Over the past few years I have read my fair share of novels set during World War II including my absolute favorite Montmaray Journals, the splendid Salt to the Sea, and the “pull-on-your-heartstrings” Letters to the Lost. So when Sarah told me that if I read Code Name Verity it would break my heart like no other book, I was not going to read it. But I reconsidered, and armed with the knowledge of what would happen to each of the two main characters, I dove into the story and fell in love with all of it.
Oct. 11th, 1943-A British spy plane crashes in Nazi-occupied France. Its pilot and passenger are best friends. One of the girls has a chance at survival. The other has lost the game before it’s barely begun.
When “Verity” is arrested by the Gestapo, she’s sure she doesn’t stand a chance. As a secret agent captured in enemy territory, she’s living a spy’s worst nightmare. Her Nazi interrogators give her a simple choice: reveal her mission or face a grisly execution.
As she intricately weaves her confession, Verity uncovers her past, how she became friends with the pilot Maddie, and why she left Maddie in the wrecked fuselage of their plane. On each new scrap of paper, Verity battles for her life, confronting her views on courage, failure and her desperate hope to make it home. But will trading her secrets be enough to save her from the enemy?
Let me just say I’m a little shocked that this book is stocked in the YA section of bookstores. I’m not sure I would have been able to handle reading this when I was in high school. The book is split into two distinct parts – the first is from “Verity’s” perspective, the second, from her best friend Maddie. “Verity” has been captured by the Gestapo after parachuting into Nazi-occupied France and looking the wrong way before crossing the street. She has been given the opportunity to write down her story and extend her life for as long as it takes to satisfy her Nazi jailers with the information she supplies. However, “Verity” chooses to tell them the story of Maddie, her best friend, and the pilot of the plane from which she parachuted.
“Verity” explains how the young women met, trained together, and became best friends. But as she tells that story, she also details the events and torture that transpire while she is held prisoner. It is a powerful tale, and while fictional, is likely to be the truth for somebody. The second part is Maddie’s story and what she has lived through during the time that “Verity” has been held prisoner. After crash-landing her plane, Maddie spends the next few months trying to escape from France and get back to England. However, when she learns of “Verity’s” fate, she decides her foremost goal is to help her friend. Both women face deadly obstacles, and the heart-breaking, nail-biting conclusion will leave you in a puddle of tears.
Code Name Verity is one of the best books I have ever read. I loved the characters and I experienced just about every emotion possible while reading this book. Personally, I preferred “Verity’s” part of the story more than Maddie’s, but it was all worth reading.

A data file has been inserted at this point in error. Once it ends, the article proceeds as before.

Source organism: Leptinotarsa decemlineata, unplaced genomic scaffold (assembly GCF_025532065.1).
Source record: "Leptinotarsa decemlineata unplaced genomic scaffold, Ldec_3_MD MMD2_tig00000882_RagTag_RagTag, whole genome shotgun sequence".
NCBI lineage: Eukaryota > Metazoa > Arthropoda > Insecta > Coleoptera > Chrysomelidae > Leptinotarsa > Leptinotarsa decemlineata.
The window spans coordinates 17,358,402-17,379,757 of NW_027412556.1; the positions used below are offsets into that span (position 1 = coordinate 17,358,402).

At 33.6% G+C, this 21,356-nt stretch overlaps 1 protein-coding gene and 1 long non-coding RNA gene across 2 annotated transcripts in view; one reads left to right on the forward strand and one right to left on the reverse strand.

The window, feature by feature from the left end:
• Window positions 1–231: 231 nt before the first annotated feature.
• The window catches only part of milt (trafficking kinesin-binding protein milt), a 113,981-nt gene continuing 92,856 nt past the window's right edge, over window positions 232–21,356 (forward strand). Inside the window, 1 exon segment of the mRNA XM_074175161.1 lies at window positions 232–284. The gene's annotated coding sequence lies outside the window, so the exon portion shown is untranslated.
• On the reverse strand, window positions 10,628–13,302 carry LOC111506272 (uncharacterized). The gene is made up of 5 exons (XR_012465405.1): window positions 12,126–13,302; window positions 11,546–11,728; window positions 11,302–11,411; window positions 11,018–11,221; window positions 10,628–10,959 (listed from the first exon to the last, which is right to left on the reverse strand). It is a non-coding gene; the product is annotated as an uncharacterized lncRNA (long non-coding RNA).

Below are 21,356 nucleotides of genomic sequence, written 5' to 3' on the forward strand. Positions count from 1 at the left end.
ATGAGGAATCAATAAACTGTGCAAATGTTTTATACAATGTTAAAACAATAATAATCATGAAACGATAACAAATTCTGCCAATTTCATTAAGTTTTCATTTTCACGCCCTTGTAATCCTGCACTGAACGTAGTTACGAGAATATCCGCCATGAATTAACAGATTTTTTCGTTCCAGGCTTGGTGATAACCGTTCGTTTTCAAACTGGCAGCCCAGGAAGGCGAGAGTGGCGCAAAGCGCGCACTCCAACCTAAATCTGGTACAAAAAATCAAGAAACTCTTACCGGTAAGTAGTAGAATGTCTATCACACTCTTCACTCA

Elizabeth Wein has created a remarkable book – the tale of two girls, “Verity” and Maddie, with “Verity” telling the story of Maddie as the Gestapo interrogates her. The entire book is filled with twists and turns and clever side steps, many of which the reader is remarkably oblivious to until the tone completely shifts in the second half of the book. And to be perfectly honest, this is so well done that I simply do not want to ruin a single surprise by giving an in depth plot review, aside from to say it is superb, the likes of which I have not read for a decent length of time.
“Verity’s” story is written on scraps of paper, anything her interrogators can scrounge up for her, and when she is finished writing, she is to be terminated, regardless of what she puts on paper. She might as well tell the truth and that truth is open to interpretation, but nevertheless true. Instead of telling her story, she tells that of her best friend, Maddie, the pilot of the plane and the one who’s papers she’s carrying when she’s picked up for looking the wrong way when crossing the street. As such, her writing is flowing freely from the top of her head. If “Verity” was any less of a writer, it might not feel so concise. It is punctuated by outbursts she must have felt while writing and the situation she is in always presents itself as real and present danger. When her time limit is up and she asks for more time, you fear turning the page, only to find her story ended abruptly. “Verity” is brilliant and her story told with a deft and extremely capable hand. Don’t be fooled by the YA label, this is a poignant tale, worthy of even the most discerning adult readers.
Rating: 10 out of 10 stars